The Vedas comprise a vast corpus of Sanskrit poetry, philosophical dialogue, myth, and ritual incantations developed and composed by Aryans over 3,500 years ago. Regarded by Hindus as the primary source of knowledge and the sacred foundation of their religion, the Vedas embody one of the world’s oldest surviving cultural traditions. The Vedic heritage embraces a multitude of texts and interpretations collected in four Vedas, commonly referred to as “books of knowledge” even though they have been transmitted orally. The Rig Veda is an anthology of sacred hymns; the Sama Veda features musical arrangements of hymns from the Rig Veda and other sources; the Yajur Veda abounds in prayers and sacrificial formulae used by priests; and the Atharna Veda includes incantations and spells. The Vedas also offer insight into the history of Hinduism and the early development of several artistic, scientific and philosophical concepts, such as the concept of zero. Expressed in the Vedic language, which is derived from classical Sanskrit, the verses of the Vedas were traditionally chanted during sacred rituals and recited daily in Vedic communities.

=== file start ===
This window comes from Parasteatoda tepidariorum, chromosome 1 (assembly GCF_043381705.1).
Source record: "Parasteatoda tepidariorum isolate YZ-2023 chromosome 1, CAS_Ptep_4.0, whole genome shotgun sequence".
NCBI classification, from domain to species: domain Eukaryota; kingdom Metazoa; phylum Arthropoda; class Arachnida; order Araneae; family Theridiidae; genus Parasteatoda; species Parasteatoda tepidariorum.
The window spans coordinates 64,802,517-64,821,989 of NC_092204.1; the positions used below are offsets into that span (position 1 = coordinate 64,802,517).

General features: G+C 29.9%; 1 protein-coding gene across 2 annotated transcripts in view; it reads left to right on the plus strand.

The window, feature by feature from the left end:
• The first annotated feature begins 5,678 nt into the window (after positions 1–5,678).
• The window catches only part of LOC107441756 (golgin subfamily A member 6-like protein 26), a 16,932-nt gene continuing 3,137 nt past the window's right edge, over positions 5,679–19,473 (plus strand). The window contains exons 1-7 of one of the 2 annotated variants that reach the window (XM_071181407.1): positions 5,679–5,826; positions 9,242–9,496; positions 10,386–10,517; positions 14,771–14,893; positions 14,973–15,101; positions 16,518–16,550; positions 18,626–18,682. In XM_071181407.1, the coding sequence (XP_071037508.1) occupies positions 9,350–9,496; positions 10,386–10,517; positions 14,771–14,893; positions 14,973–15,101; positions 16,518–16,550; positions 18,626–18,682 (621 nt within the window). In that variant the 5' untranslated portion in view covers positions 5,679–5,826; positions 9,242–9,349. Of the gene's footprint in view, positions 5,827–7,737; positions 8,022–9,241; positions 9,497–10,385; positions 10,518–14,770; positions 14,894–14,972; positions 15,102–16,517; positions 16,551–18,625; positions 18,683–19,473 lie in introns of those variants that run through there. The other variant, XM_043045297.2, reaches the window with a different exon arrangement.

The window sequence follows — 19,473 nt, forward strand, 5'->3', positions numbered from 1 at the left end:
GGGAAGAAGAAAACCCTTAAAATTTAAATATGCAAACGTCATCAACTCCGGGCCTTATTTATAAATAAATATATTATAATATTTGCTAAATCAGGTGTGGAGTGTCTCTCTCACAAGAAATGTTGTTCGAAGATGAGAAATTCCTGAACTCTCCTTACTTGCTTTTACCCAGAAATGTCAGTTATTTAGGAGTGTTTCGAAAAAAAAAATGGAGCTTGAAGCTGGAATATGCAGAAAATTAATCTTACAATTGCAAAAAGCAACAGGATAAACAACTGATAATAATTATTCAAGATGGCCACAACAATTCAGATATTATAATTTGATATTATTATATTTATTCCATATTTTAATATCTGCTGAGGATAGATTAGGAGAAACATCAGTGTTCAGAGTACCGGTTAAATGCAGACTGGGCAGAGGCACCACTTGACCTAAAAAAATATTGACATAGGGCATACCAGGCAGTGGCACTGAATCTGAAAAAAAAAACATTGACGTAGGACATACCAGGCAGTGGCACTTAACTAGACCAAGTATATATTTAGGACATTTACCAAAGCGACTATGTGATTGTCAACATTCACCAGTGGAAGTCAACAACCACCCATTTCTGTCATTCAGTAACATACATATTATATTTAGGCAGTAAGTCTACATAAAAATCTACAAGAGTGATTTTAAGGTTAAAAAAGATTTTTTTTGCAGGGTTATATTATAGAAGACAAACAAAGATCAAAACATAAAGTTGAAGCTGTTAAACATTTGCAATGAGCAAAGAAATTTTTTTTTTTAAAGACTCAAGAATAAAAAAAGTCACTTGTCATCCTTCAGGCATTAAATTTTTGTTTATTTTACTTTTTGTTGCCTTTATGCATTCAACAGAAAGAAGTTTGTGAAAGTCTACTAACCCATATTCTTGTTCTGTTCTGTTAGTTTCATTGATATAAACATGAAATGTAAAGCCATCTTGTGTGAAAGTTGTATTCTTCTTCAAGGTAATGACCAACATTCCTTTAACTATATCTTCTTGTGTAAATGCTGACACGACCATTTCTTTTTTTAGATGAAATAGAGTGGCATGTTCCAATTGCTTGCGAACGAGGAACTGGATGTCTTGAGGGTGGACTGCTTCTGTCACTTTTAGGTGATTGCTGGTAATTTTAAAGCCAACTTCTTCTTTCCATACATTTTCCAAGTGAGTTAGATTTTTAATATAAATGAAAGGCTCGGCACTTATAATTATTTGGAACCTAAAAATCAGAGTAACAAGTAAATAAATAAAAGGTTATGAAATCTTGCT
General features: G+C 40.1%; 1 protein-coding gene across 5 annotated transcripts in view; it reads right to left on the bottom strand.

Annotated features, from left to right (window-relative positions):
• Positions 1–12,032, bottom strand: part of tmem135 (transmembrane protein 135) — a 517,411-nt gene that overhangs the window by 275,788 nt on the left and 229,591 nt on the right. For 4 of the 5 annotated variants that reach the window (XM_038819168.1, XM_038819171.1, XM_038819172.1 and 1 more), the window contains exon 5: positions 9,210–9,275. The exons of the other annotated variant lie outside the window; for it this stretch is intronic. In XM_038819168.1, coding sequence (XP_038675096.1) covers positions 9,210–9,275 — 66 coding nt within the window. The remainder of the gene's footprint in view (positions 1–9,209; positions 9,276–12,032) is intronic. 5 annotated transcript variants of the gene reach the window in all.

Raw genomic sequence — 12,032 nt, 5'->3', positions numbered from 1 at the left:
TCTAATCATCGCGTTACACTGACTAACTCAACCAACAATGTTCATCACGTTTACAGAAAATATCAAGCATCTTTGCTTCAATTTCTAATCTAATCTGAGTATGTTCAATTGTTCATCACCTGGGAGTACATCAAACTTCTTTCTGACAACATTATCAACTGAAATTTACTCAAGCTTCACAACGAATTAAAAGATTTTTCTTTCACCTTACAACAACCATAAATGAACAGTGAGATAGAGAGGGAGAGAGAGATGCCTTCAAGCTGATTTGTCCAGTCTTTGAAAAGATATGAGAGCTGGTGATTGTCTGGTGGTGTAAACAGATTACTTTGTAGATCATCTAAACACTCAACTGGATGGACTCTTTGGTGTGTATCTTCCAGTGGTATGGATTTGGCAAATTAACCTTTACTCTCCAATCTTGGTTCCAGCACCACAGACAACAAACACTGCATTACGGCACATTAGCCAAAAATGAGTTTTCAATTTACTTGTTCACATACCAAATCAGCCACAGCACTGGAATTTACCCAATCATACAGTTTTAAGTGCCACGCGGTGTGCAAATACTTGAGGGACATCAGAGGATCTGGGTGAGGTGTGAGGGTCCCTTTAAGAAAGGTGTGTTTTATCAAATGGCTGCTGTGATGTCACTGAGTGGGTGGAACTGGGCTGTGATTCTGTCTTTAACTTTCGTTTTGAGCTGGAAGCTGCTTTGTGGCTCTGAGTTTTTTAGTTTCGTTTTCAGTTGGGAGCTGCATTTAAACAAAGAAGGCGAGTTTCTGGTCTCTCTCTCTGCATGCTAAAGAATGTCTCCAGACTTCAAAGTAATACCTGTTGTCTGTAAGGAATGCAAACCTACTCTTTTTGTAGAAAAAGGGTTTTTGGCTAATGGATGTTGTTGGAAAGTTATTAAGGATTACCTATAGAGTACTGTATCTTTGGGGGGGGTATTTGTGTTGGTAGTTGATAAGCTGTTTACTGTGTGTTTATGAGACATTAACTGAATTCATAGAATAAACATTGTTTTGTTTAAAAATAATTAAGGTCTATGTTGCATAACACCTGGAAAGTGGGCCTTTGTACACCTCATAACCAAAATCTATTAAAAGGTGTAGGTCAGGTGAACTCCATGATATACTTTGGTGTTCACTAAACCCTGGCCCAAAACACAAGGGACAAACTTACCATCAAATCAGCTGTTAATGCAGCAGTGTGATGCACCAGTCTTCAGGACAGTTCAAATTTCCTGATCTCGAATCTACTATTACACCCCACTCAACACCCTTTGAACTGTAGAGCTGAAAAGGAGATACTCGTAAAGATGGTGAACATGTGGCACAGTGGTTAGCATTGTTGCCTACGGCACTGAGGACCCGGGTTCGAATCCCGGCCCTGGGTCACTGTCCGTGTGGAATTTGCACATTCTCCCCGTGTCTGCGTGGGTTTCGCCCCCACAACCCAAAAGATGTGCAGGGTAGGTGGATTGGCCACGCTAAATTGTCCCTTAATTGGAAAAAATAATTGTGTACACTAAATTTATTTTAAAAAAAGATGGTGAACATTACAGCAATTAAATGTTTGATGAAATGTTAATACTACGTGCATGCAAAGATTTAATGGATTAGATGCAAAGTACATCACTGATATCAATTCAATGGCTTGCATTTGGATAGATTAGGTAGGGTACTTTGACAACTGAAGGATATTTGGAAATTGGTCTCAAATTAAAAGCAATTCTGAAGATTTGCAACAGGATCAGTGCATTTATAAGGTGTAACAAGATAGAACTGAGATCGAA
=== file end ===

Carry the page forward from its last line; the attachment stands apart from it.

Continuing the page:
Asia and the Pacific
Series: 2008 Inscriptions on the Representative List
Production: Indira Gandhi National Centre for the Arts, producer.
Rights/Droits: UNESCO ITH
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